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Tubular silver mezuzah saved with a hidden Dutch Jewish infant

Object | Accession Number: 2002.140.3

Silver mezuzah used by Abraham Hartog Reiss in Amsterdam. The mezuzah and his other religious articles were hidden with his infant granddaughter Vera Reiss. According to the Torah, every doorpost in a Jewish home should display a mezuzah, a parchment scroll with two chapters from Deuteronomy, including the Shema, a central prayer of Judaism. The scroll is put in a case to fasten it to the right doorpost. It serves as a reminder of the covenant of faith and a notice of an observant Jewish home. Vera was born in March 1942 in German occupied Amsterdam. That summer, the Germans began mass deportations. In July, Vera’s father Salomon allowed himself to be arrested, to spare his wife Sophie and Vera from deportation. Sophie and Vera went into hiding with Sophie’s cousin Cato and then were hidden separately. Vera was taken in by Hermanus and Huberta Van Pelt in Baarn, clients of Abraham's textile business. Sophie assumed a false identity as a housekeeper. On May 5, 1945, the Netherlands was liberated and Vera was reunited with her mother. Abraham and his wife Vrouwtje were killed in Auschwitz on December 7, 1942. Vera’s father was killed in Auschwitz in February 1943. Most of Vera’s large extended family was murdered in the Holocaust.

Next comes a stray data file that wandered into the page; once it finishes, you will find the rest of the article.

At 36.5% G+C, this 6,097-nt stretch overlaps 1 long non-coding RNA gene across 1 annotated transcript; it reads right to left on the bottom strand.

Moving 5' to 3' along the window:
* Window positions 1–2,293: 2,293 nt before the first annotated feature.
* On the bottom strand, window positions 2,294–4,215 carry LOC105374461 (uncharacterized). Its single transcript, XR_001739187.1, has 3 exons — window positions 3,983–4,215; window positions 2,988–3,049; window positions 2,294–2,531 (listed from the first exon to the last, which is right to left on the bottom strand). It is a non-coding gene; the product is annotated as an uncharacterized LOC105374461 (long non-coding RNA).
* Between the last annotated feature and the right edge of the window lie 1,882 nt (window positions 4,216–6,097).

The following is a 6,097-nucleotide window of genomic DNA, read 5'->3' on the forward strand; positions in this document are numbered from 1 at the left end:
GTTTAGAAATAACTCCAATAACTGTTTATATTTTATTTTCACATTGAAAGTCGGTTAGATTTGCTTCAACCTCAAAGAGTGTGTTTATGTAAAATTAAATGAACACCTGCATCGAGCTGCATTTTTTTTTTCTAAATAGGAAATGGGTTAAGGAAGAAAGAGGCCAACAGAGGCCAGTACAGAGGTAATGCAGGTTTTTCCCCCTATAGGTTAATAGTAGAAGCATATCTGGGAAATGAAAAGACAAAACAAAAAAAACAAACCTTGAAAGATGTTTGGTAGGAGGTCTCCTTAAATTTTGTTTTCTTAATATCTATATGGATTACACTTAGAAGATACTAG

use:  before 1942
use: Amsterdam (Netherlands)
use: Baarn (Netherlands)
Jewish Art and Symbolism
Object Type
Mezuzah (lcsh)
Credit Line
United States Holocaust Memorial Museum Collection, Gift of Vera Waivisz-Reiss
Record last modified: 2023-09-01 09:00:08
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